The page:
Thursday, June 15, 2017

Capitalism and Environmentalism

Two thinkers who have had a vast effect on me were Ayn Rand and Ward Churchill. Ayn Rand championed logic, reason and capitalism and saw nature as there only as resources for human consumption. Ward Churchill, a Native American professor at University of Colorado, instead saw the Western civilization as psychopathic and championed the beliefs of Native Americans, who favored co-existence with nature and respectful treatment of the environment.

Neither one would have tolerated the other. Ayn Rand would have called Ward Churchill a savage, and Ward Churchill would have called Ayn Rand a psychopath. Both are part-right and part-wrong.

To Ward Churchill, I would say that if not for the Western civilization he would not be a professor at University of Colorado. And to Ayn Rand, I would say that she has not created nature and cannot re-create nature, and it is morally wrong to plunder what you cannot re-create.

But both also have a legitimate point. Both environment and the civilization should be treated with respect. In case of nature, whether it is a creation of God or a product of billions of years of evolution, it is something that people have not created, that possesses greater richness and complexity than anything that people have ever created, and that as such is a greater masterpiece than anything that people have ever been able to produce. And in case of the civilization, it has created all sorts of impressive achievements and conveniences and that, as such, likewise deserves to be treated with respect.

Both nature and civilization are great achievements; and both should be valued.

On this there are four different possible scenarios. The worst scenario is when people blindly plunder nature without contributing much to the civilization, such as when Berbers deforested Northern Africa or when Brazilian farmers burn down rainforest to make ranches that turn into wasteland. There are two medium scenarios – purely naturalistic lifestyle such as that of the Native Americans and the purely technological lifestyle such as what we see in many cities and suburbs of America.

The best scenario is when nature and civilization exist together, and where people fulfil their material needs and wants in a way that is not ruinous to nature.

I have seen this done to some extent in a number of places in contemporary world. These include San Francisco, Melbourne, Seattle, and some smaller places such as Boulder and the Magnetic Island. In these places, the people take care of the environment while also building advanced technological lifestyle where people live prosperously and comfortably. These people are often derided as hypocrites. No, they aren't. They have created livable situations in which people have the benefits of the civilization while taking care to tread lighter on treasures that they did not create.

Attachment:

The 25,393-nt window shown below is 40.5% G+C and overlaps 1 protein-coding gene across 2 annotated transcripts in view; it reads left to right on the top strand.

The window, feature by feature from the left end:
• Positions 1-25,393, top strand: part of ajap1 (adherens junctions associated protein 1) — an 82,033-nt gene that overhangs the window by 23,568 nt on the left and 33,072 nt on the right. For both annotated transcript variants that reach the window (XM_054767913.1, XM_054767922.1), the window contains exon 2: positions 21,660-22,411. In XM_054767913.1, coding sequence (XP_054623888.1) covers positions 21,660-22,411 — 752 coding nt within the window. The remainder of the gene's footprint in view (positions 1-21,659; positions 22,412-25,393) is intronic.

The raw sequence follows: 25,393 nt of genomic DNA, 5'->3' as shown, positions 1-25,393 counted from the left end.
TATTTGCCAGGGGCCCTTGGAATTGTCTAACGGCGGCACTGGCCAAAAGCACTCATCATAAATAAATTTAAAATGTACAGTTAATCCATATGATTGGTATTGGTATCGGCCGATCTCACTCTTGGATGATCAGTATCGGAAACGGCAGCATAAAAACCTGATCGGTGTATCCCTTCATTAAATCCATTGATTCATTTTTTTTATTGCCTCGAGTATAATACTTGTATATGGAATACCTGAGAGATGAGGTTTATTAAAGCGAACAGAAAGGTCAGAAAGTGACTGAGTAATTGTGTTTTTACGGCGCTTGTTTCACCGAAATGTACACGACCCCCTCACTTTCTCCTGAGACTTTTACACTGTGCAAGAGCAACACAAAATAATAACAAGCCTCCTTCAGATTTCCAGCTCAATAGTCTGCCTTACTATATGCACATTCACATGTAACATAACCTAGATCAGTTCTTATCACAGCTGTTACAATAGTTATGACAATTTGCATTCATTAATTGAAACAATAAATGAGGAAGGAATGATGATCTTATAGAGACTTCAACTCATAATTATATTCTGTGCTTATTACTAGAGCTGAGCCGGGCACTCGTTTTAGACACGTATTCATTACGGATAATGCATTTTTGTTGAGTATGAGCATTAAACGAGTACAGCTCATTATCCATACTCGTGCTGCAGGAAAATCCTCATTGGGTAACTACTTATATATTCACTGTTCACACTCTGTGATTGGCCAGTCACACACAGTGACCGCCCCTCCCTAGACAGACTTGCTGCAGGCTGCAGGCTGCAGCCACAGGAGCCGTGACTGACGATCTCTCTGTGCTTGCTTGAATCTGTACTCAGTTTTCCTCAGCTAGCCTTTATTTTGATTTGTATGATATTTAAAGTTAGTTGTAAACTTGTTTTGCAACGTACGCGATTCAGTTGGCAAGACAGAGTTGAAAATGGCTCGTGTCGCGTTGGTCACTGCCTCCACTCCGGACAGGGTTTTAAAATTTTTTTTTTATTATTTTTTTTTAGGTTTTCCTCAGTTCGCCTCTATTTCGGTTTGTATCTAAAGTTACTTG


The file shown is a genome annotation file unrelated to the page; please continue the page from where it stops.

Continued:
Among the previous civilizations, the ones who did this best were the Incas. They had advanced architecture and engineering and agriculture more efficient than contemporary techniques. They also took the care to be minimally obtrusive to nature. They terraced the mountains in such a way as to prevent erosion. They also considered the environment in their design. While most suburban houses look completely out of synch with their environment, the Incan houses looked like extensions of the mountains on which they were built. Both the beauty of nature and intelligence of man found ways to exist symbiotically. They respected nature, and they also built a magnificent civilization.

I see no reason at all why the wisdom of the Incas should not be informative today.

The solution in such situations is to maximize the constructive potentials while minimizing the destructive potentials. It is to produce technologies that are more brain-intensive and less resource-intensive. It is to make the most of man as the creator, and make the most of nature as something that man has not created and cannot re-create. It is to tap into human intelligence. It is to do the most to advance the benefits of the civilization, that man has created, and do the least to destroy things that man had not.

Now there are many situations in which the people involved in capitalism and environmentalists clash. In fact, each represents exactly one-half the equation. The first represents the civilization and the second represents nature. Both are aspects of life – the first as created by human beings and the second as not created by human beings. There should be ways to advance both. There are.

The solution is neither to do away with civilization nor to blindly destroy nature. The solution is to use human intelligence to create better technologies that fulfil people's needs and wants in a less ruinous manner. Hydrogen energy, water-based engines, and similar technologies will do the task. This will serve life in man-made aspect without destroying life in non-man-made aspect. And that will make the most of both worlds.

Environmentalists and capitalists should be able to work together. Ultimately the goal of both is to advance life. In the first case the life that gets advanced is nature; in the second case the life that gets advanced is human civilization. The two in no way contradict one another. They can work together; they should work together; and it is the task of human intelligence to make that possible.


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